10 Feb. 1983|
Wooden planes ww2,sheet metal furniture uk,ikea floor plans design - Plans Download
Behind him the Beau Sejour disintegrated, its wooden splinters cutting down the sentries and anyone else close by. The de Havilland Mosquito, one of the most successful aircraft of World War Two, had an airframe composed entirely of wood.
It also functioned equally well as a high altitude night bomber, night fighter, U-boat hunter, photo reconnaissance plane, daytime low altitude bomber, and daytime fighter.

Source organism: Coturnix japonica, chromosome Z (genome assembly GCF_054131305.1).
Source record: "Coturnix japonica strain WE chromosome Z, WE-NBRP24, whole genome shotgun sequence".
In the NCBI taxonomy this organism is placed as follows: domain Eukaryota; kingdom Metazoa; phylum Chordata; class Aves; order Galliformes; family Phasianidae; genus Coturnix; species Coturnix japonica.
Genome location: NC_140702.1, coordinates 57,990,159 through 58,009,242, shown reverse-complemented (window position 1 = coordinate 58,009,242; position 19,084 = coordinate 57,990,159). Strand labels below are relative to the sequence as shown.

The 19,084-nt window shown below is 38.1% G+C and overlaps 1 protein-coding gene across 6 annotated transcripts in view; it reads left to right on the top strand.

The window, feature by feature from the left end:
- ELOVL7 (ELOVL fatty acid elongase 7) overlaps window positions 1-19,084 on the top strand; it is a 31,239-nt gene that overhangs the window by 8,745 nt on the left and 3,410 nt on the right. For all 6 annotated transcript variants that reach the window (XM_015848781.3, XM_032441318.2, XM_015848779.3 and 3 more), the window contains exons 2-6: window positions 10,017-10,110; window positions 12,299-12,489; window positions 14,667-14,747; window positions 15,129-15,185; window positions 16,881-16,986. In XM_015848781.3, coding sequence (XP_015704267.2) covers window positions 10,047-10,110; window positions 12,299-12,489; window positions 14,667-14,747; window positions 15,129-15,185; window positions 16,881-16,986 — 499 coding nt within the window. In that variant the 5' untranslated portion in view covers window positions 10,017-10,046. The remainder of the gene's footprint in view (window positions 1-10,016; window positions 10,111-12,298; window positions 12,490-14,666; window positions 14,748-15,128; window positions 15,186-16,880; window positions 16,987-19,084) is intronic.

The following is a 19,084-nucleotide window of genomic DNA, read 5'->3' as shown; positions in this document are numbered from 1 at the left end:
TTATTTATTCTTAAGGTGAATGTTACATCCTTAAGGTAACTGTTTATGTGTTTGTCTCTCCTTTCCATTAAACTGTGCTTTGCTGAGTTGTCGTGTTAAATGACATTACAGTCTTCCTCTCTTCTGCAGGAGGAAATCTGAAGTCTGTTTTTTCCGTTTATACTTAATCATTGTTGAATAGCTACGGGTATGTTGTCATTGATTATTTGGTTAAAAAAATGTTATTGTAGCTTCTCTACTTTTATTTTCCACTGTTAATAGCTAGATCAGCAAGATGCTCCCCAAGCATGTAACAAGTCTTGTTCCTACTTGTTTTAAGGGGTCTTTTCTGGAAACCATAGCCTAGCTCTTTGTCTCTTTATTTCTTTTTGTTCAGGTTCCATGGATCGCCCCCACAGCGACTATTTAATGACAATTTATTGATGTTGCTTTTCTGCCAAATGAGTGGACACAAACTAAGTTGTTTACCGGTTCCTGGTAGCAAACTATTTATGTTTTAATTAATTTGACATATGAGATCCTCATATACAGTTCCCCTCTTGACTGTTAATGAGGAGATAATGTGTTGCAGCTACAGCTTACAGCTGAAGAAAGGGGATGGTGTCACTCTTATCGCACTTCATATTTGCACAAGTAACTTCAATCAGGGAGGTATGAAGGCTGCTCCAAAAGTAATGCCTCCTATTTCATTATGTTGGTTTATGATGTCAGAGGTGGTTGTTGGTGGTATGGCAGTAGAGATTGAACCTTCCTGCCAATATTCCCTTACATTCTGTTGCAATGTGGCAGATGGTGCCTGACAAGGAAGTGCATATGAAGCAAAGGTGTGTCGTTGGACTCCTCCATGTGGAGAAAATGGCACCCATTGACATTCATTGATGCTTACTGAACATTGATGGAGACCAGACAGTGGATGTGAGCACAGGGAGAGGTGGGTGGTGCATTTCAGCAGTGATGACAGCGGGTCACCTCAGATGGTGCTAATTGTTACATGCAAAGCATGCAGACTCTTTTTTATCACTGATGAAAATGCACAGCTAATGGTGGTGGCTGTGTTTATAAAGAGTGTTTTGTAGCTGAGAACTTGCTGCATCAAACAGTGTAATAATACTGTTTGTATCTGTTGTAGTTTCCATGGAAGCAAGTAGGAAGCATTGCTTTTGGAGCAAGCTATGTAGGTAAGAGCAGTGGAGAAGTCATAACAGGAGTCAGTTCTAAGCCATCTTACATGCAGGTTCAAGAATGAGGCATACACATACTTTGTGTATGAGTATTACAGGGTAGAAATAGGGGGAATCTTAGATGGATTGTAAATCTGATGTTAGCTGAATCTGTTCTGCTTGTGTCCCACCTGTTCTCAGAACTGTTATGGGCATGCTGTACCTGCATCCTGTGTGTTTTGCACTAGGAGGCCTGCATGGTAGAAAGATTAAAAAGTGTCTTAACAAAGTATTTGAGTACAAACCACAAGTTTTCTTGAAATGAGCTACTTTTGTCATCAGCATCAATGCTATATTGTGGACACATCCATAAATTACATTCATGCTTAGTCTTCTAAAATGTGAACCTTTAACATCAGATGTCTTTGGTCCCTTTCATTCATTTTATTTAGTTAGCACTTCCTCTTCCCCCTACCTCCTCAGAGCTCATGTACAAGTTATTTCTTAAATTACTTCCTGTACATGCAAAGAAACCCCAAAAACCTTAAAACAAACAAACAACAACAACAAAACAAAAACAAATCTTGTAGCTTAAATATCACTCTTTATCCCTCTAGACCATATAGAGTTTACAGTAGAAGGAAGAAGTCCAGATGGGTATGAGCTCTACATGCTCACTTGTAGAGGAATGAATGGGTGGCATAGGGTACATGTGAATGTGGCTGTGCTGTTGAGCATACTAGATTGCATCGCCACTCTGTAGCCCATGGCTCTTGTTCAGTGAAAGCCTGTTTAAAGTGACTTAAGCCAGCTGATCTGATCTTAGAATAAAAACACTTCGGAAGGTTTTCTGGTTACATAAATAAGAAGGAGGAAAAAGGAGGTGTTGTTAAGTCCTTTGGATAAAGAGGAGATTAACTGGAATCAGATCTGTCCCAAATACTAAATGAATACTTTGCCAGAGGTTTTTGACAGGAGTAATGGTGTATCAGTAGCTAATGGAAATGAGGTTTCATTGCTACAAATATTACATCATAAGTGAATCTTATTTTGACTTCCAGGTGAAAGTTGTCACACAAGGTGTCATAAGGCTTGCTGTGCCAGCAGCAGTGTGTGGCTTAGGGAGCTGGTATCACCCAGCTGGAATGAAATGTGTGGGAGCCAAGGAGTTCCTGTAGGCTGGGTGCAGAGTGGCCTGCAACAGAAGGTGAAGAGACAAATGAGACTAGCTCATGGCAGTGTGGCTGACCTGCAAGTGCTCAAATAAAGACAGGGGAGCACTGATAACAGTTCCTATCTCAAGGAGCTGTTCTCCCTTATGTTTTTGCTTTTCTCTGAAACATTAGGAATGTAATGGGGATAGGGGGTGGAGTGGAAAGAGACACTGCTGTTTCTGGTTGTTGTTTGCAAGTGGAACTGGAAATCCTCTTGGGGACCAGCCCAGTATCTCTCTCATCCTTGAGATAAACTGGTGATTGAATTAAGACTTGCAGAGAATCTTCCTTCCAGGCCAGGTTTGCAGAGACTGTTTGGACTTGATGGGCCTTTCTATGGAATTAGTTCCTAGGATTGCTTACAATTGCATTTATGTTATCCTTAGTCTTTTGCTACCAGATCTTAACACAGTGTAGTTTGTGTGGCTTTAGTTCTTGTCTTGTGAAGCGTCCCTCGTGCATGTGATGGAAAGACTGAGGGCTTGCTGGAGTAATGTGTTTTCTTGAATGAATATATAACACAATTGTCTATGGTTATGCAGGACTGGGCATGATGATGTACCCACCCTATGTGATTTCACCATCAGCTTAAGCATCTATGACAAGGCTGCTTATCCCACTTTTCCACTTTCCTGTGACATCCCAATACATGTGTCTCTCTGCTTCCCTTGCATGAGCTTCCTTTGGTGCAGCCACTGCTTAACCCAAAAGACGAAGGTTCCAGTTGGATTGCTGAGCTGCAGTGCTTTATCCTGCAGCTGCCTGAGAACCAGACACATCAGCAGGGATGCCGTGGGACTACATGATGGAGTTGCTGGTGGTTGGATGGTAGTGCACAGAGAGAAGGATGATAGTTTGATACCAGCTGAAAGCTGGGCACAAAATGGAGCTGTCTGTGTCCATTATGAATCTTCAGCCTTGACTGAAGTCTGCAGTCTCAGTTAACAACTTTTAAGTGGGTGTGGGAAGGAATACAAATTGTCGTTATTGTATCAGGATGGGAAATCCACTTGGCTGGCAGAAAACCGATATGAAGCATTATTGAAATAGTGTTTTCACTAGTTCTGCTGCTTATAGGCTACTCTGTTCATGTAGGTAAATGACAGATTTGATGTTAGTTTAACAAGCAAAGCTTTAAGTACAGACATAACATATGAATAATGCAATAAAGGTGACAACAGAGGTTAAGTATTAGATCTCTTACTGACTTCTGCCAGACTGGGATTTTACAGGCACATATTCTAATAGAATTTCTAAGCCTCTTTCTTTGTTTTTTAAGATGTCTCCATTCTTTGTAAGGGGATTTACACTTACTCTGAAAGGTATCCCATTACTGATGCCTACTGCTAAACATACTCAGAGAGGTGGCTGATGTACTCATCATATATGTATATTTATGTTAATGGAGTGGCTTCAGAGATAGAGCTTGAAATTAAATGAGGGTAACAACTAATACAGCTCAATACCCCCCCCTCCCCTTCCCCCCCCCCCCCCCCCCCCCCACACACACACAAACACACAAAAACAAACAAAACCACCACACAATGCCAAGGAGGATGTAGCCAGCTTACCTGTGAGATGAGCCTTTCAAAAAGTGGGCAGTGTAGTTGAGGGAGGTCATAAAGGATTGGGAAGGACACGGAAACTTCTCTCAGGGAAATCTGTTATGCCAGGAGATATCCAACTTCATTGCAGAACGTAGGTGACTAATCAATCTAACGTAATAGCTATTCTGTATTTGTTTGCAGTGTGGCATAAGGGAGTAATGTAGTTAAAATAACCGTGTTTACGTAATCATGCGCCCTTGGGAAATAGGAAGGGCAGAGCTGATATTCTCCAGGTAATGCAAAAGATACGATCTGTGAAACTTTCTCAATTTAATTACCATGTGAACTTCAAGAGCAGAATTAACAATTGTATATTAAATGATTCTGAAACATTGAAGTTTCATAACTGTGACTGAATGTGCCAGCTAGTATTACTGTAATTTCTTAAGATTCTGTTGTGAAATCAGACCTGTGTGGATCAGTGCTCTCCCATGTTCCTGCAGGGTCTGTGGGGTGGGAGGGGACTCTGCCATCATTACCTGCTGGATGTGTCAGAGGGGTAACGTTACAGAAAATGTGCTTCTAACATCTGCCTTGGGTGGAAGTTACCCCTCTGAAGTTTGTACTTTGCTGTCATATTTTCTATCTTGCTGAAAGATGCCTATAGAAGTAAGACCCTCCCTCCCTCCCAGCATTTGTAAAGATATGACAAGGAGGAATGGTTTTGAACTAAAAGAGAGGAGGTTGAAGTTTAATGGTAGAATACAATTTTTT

The genius of deHavilland was he foresaw there would be a shortage of aluminum and skilled metal workers but their was no shortage of wood, wood working shops, and wood makers.
The RAF’s high-altitude Mosquito bombers were made entirely of wood and German radar often failed to pick them up. The British, who can afford aluminum better than we can, knock together a beautiful wooden aircraft that every piano factory over there is building, and they give it a speed which they have now increased yet again. A wooden airplane in a war all about lead and steel is amazing that it survived let alone became the most successful. And he built the first planes on spec since the RAF thought the idea was absurd and wouldn’t pay for the first models.
The fuselage of the Mosquito was made of balsa wood pressed between two layers of cedar plywood.